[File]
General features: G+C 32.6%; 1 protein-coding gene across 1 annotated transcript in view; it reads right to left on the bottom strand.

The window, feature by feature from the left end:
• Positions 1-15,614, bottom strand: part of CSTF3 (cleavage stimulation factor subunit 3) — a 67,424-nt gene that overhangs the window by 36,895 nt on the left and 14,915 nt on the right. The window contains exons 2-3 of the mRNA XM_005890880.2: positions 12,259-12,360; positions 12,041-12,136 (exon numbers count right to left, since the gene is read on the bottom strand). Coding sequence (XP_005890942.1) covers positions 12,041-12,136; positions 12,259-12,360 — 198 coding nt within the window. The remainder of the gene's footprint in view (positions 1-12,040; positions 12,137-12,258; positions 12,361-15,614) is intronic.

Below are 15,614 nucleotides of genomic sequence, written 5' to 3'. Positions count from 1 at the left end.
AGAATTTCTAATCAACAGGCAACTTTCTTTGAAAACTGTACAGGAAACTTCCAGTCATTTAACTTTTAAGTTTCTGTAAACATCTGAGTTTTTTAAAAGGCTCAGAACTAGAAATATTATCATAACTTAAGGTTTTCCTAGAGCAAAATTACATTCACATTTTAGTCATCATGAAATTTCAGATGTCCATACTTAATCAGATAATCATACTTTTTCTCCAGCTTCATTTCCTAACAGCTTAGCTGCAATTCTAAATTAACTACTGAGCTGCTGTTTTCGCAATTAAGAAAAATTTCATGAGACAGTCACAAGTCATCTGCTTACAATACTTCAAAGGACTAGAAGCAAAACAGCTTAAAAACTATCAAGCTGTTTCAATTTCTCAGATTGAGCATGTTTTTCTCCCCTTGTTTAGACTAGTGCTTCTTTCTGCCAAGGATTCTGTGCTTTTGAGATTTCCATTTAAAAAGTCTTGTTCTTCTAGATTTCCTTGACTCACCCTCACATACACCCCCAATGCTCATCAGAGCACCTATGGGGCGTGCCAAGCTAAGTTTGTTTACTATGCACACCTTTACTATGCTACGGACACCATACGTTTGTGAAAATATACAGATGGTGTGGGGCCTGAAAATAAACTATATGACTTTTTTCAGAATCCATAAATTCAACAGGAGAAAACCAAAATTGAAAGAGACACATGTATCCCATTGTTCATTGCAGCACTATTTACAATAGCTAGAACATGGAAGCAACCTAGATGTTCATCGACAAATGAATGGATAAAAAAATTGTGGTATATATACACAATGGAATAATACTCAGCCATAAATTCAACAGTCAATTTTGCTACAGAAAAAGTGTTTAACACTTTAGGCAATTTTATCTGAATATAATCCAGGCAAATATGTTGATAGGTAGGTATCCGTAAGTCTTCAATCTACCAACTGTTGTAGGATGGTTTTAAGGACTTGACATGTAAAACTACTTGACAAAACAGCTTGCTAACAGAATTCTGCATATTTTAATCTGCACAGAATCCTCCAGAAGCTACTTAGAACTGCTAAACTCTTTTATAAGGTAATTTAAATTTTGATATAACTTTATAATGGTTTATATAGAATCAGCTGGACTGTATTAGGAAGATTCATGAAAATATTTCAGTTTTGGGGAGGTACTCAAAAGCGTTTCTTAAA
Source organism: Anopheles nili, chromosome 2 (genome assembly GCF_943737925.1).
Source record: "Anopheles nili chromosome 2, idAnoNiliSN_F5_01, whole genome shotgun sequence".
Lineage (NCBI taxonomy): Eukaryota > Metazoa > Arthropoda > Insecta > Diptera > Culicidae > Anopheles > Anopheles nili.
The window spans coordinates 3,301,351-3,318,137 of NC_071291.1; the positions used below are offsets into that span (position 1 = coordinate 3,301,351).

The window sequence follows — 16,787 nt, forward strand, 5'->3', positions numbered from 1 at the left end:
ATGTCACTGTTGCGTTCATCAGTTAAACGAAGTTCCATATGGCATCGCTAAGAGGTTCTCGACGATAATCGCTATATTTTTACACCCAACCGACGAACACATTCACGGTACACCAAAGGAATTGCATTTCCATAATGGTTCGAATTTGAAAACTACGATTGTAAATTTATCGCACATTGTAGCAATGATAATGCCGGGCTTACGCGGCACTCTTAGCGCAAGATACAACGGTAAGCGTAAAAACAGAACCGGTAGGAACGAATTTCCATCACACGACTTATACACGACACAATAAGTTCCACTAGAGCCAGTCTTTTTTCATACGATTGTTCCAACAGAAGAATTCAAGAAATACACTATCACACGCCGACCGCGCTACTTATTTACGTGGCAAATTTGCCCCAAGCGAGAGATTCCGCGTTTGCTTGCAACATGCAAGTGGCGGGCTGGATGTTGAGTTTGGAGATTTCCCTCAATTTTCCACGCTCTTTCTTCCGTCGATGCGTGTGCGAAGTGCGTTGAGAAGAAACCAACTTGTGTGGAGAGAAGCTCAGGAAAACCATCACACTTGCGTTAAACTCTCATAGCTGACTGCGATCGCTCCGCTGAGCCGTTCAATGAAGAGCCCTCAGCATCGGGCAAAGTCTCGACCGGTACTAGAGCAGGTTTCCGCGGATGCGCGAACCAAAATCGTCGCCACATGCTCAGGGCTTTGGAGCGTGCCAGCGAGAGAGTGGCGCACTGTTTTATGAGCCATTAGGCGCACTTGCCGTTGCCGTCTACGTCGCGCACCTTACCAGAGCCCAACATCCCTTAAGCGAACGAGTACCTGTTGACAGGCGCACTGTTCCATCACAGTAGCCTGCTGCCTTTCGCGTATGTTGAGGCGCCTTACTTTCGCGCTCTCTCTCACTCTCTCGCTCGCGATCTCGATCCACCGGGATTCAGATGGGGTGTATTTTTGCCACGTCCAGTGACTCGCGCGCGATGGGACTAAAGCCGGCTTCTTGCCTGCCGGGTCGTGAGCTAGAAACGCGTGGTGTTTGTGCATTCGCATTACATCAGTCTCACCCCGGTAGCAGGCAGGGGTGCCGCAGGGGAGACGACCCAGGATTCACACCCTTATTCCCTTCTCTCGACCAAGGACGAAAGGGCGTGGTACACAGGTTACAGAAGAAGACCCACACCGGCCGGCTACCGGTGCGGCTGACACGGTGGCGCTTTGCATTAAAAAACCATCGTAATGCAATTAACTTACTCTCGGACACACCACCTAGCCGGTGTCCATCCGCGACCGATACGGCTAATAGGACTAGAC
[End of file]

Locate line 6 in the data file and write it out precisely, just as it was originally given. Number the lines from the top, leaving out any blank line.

Source organism: Anopheles nili, chromosome 2 (genome assembly GCF_943737925.1).